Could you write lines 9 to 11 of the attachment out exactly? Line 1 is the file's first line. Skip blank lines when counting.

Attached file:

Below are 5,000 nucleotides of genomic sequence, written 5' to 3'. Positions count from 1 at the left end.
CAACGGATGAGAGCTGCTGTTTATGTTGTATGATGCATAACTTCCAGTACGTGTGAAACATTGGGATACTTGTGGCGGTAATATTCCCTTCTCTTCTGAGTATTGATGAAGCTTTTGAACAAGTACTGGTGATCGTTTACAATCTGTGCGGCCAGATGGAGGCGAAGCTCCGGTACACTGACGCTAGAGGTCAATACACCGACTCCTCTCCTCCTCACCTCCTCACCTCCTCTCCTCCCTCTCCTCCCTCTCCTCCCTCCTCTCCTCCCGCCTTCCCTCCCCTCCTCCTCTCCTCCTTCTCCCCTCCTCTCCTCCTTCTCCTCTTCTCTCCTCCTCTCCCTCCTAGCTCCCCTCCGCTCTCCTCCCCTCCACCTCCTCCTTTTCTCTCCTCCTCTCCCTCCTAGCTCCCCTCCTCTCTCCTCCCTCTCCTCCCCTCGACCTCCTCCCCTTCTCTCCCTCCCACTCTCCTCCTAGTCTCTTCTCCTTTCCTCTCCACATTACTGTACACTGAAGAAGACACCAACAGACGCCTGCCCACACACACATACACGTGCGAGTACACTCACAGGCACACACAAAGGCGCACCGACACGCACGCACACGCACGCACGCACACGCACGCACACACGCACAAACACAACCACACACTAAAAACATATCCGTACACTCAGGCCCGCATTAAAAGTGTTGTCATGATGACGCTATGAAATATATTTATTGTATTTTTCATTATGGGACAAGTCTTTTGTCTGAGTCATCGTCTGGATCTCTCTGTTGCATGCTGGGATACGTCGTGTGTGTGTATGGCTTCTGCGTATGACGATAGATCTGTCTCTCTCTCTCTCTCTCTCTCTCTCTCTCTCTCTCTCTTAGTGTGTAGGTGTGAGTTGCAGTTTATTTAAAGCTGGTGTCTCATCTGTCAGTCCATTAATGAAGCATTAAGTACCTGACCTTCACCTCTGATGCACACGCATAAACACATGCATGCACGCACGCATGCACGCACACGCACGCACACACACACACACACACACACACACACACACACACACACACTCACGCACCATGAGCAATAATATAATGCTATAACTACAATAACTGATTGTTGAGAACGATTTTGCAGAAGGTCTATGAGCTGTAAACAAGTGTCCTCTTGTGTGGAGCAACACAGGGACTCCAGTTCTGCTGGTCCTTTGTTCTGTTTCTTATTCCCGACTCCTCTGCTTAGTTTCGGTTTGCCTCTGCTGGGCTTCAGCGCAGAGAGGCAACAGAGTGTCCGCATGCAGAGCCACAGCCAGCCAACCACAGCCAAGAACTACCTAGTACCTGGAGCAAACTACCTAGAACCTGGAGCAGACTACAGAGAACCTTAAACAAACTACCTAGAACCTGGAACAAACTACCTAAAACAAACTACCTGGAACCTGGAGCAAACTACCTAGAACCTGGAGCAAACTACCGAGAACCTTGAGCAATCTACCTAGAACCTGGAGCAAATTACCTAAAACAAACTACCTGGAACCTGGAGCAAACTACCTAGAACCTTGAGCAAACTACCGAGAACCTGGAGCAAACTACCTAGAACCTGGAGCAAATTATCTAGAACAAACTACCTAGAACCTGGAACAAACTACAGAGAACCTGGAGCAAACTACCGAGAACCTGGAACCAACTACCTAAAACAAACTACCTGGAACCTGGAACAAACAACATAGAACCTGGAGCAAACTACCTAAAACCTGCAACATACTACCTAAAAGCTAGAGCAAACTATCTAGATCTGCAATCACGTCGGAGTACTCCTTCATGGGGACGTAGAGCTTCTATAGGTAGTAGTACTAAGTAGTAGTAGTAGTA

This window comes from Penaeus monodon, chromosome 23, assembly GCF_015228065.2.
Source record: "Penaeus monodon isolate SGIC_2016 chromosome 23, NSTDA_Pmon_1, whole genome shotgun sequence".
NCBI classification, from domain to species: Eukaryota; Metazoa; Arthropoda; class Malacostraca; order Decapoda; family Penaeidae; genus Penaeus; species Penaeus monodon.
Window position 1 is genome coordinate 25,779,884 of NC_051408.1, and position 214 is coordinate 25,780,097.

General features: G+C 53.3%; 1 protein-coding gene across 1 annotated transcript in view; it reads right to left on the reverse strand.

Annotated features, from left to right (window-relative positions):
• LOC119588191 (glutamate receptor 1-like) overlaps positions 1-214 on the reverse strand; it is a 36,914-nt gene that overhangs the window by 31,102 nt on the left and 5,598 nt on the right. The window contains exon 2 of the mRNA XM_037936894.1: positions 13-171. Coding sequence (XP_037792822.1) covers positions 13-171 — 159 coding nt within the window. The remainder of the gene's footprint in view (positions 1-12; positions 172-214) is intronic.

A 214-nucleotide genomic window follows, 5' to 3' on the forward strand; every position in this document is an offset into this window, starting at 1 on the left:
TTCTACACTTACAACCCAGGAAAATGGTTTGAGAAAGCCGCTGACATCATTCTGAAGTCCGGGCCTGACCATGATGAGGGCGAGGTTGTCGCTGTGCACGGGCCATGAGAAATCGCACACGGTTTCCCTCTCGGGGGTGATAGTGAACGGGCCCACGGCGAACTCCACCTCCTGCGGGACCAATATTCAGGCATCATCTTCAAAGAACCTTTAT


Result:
• LOC119588191 (glutamate receptor 1-like) overlaps positions 1-214 on the reverse strand; it is a 36,914-nt gene that overhangs the window by 31,102 nt on the left and 5,598 nt on the right. The window contains exon 2 of the mRNA XM_037936894.1: positions 13-171. Coding sequence (XP_037792822.1) covers positions 13-171 — 159 coding nt within the window. The remainder of the gene's footprint in view (positions 1-12; positions 172-214) is intronic.

A 214-nucleotide genomic window follows, 5' to 3' on the forward strand; every position in this document is an offset into this window, starting at 1 on the left:
TTCTACACTTACAACCCAGGAAAATGGTTTGAGAAAGCCGCTGACATCATTCTGAAGTCCGGGCCTGACCATGATGAGGGCGAGGTTGTCGCTGTGCACGGGCCATGAGAAATCGCACACGGTTTCCCTCTCGGGGGTGATAGTGAACGGGCCCACGGCGAACTCCACCTCCTGCGGGACCAATATTCAGGCATCATCTTCAAAGAACCTTTAT